Brewery staff are the backbone of the process of how a brewery works. When you’re learning how to open up a brewery, finding your staff is one of the most important facets of your work. Yes, you need to learn the cost to open a brewery. Learning about brewery cleaning supplies and the process of how to get a brewery license is also helpful. You'll also need to learn about beer expiration.
That said, without the right brewery staff, you’ll have a great business plan without the oomph to make it happen. Brewery staff are the hops in your step every day at work. Sure, brewery management software will back you up, but your brewery staff will manage the daily operations and customer service.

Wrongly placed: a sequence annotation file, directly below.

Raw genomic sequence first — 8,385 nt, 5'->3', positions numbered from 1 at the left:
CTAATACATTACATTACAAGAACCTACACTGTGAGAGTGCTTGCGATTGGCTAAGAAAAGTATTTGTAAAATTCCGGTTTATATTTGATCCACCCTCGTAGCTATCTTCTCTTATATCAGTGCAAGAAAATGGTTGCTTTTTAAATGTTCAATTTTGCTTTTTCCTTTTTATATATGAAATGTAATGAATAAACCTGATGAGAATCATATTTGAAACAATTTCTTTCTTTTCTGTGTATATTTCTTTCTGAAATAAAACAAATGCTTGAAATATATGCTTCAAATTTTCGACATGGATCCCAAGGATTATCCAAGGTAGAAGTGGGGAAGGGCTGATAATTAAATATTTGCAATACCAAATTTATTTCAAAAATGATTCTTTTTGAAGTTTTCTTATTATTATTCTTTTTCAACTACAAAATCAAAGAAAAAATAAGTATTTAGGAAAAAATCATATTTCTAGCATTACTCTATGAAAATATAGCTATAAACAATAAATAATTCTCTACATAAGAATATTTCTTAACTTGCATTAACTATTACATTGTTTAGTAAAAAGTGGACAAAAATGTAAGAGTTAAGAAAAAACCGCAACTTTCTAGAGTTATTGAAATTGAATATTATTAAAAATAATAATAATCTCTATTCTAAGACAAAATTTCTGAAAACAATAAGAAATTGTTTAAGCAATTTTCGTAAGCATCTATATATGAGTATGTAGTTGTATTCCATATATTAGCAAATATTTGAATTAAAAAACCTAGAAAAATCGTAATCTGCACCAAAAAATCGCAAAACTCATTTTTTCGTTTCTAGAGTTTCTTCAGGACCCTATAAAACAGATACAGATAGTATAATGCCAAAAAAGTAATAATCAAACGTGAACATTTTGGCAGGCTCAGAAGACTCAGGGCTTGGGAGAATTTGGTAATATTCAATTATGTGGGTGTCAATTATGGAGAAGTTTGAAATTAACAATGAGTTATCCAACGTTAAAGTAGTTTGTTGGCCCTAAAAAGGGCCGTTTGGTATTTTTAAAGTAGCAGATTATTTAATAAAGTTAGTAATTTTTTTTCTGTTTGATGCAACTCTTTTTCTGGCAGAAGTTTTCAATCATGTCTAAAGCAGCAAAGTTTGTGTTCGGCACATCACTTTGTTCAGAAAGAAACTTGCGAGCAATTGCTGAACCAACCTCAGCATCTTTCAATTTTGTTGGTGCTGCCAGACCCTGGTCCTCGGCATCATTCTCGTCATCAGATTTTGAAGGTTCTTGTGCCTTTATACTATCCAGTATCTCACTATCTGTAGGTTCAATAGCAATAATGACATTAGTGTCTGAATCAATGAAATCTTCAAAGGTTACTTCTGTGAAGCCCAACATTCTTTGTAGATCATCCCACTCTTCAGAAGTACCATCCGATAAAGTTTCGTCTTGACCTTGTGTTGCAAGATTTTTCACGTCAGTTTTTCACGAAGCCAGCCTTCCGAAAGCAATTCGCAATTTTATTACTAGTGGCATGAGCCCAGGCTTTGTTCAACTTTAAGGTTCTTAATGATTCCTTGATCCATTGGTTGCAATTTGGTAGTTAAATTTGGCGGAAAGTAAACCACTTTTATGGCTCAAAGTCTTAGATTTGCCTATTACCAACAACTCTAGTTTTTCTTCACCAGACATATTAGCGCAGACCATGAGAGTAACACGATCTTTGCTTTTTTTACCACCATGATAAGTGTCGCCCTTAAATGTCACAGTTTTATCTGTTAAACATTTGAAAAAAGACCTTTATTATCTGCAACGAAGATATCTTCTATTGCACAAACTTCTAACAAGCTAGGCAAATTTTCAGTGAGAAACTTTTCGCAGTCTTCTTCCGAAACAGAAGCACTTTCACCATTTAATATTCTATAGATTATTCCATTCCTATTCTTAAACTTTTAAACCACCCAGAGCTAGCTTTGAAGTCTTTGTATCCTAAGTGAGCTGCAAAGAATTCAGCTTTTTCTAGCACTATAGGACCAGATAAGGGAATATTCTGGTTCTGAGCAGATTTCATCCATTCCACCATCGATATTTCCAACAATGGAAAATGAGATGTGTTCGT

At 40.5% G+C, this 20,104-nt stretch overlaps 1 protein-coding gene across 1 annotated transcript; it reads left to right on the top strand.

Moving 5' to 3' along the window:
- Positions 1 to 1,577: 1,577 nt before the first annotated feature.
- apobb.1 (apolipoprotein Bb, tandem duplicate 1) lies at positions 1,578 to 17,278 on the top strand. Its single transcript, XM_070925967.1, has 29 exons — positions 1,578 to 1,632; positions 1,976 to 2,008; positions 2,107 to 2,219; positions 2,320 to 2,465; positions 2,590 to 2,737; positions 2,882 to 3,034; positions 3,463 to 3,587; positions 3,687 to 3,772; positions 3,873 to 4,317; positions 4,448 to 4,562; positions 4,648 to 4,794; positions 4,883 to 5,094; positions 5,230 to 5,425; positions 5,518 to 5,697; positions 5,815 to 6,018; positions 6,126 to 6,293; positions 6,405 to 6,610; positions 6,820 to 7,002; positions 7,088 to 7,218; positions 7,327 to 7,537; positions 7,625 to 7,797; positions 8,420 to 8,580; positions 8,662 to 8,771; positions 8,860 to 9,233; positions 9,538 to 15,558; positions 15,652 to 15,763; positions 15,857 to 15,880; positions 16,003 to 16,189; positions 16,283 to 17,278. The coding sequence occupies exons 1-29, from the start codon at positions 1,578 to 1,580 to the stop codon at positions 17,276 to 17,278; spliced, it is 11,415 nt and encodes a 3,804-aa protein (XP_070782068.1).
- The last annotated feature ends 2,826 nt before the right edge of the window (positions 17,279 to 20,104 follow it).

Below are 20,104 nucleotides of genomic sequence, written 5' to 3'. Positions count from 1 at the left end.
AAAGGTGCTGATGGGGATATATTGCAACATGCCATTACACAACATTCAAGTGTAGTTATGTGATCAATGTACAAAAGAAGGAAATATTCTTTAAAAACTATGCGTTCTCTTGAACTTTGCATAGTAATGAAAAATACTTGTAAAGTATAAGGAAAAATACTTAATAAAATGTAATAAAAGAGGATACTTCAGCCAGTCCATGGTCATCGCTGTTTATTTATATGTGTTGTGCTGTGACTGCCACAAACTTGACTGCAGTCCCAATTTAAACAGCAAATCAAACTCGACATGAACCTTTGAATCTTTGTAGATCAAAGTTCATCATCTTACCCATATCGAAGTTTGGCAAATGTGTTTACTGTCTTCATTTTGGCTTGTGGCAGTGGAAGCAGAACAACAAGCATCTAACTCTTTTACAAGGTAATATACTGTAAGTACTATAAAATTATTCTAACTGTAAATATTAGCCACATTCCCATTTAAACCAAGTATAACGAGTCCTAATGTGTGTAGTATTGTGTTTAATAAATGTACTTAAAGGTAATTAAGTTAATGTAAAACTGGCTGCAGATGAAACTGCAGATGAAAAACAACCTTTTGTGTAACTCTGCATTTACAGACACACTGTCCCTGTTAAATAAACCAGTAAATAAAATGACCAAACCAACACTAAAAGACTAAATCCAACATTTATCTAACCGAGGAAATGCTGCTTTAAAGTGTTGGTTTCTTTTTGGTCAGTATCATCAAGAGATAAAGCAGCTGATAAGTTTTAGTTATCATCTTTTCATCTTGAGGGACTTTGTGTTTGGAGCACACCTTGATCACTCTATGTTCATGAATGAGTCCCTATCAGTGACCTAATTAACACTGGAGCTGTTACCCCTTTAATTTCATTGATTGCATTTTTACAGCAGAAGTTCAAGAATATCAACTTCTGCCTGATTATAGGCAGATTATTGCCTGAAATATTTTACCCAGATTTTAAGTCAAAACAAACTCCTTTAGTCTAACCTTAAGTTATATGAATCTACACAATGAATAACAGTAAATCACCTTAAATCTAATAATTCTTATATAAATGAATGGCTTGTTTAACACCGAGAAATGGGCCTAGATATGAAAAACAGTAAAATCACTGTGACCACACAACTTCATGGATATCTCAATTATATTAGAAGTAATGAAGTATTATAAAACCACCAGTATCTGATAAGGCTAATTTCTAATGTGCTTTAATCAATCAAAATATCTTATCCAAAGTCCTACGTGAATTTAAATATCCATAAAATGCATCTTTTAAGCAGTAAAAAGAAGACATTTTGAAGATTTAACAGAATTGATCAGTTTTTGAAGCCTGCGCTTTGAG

These upcoming 12 key facets of hiring brewery staff–and the work behind being a brewery worker, will help you prepare. Whether you’re looking to work in a brewery or you're hiring, this BinWise blog is the place for you.
Brewery training is a must for anyone looking to work in a brewery. Yes, there are plenty of things you’ll learn when you’re at work, in a hands-on environment. Without some prior education, however, you won’t know where to start.
For brewery owners and hiring managers, you want to make sure your brewers and other employees have some level of prior experience. This can come in many forms. These three facets of brewery training are good options to keep an eye out for and ask about in job interviews.
3. Through a College